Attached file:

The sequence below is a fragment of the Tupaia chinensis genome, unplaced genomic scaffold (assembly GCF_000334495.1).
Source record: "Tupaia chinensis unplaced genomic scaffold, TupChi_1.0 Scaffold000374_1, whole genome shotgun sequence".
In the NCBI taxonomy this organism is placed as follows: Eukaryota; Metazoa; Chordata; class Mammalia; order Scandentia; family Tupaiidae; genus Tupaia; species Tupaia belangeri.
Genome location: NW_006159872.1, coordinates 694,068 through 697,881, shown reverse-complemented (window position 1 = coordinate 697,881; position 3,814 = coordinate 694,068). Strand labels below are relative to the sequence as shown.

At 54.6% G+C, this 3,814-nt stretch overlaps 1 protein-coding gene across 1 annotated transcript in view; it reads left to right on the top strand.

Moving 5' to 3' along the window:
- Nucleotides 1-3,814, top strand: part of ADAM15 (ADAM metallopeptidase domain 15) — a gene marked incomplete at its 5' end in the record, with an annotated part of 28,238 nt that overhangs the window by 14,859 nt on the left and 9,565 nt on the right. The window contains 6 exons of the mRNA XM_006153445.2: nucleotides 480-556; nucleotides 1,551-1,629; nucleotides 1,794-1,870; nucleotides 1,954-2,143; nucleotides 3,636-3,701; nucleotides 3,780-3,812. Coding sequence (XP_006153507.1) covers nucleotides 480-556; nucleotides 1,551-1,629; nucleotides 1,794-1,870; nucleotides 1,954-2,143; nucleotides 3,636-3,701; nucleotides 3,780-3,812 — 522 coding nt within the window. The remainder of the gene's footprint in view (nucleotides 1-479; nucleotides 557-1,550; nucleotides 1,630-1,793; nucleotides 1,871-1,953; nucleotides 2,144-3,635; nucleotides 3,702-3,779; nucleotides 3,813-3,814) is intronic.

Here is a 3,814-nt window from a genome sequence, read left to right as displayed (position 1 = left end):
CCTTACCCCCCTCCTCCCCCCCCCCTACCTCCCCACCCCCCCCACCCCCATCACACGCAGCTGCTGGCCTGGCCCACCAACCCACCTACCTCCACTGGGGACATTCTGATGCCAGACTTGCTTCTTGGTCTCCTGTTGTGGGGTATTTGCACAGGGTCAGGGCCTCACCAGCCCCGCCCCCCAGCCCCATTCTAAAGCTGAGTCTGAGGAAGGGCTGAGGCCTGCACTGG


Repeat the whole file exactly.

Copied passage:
The sequence below is a fragment of the Tupaia chinensis genome, unplaced genomic scaffold (assembly GCF_000334495.1).
Source record: "Tupaia chinensis unplaced genomic scaffold, TupChi_1.0 Scaffold000374_1, whole genome shotgun sequence".
In the NCBI taxonomy this organism is placed as follows: Eukaryota; Metazoa; Chordata; class Mammalia; order Scandentia; family Tupaiidae; genus Tupaia; species Tupaia belangeri.
Genome location: NW_006159872.1, coordinates 694,068 through 697,881, shown reverse-complemented (window position 1 = coordinate 697,881; position 3,814 = coordinate 694,068). Strand labels below are relative to the sequence as shown.

At 54.6% G+C, this 3,814-nt stretch overlaps 1 protein-coding gene across 1 annotated transcript in view; it reads left to right on the top strand.

Moving 5' to 3' along the window:
- Nucleotides 1-3,814, top strand: part of ADAM15 (ADAM metallopeptidase domain 15) — a gene marked incomplete at its 5' end in the record, with an annotated part of 28,238 nt that overhangs the window by 14,859 nt on the left and 9,565 nt on the right. The window contains 6 exons of the mRNA XM_006153445.2: nucleotides 480-556; nucleotides 1,551-1,629; nucleotides 1,794-1,870; nucleotides 1,954-2,143; nucleotides 3,636-3,701; nucleotides 3,780-3,812. Coding sequence (XP_006153507.1) covers nucleotides 480-556; nucleotides 1,551-1,629; nucleotides 1,794-1,870; nucleotides 1,954-2,143; nucleotides 3,636-3,701; nucleotides 3,780-3,812 — 522 coding nt within the window. The remainder of the gene's footprint in view (nucleotides 1-479; nucleotides 557-1,550; nucleotides 1,630-1,793; nucleotides 1,871-1,953; nucleotides 2,144-3,635; nucleotides 3,702-3,779; nucleotides 3,813-3,814) is intronic.

Here is a 3,814-nt window from a genome sequence, read left to right as displayed (position 1 = left end):
CCTTACCCCCCTCCTCCCCCCCCCCTACCTCCCCACCCCCCCCACCCCCATCACACGCAGCTGCTGGCCTGGCCCACCAACCCACCTACCTCCACTGGGGACATTCTGATGCCAGACTTGCTTCTTGGTCTCCTGTTGTGGGGTATTTGCACAGGGTCAGGGCCTCACCAGCCCCGCCCCCCAGCCCCATTCTAAAGCTGAGTCTGAGGAAGGGCTGAGGCCTGCACTGG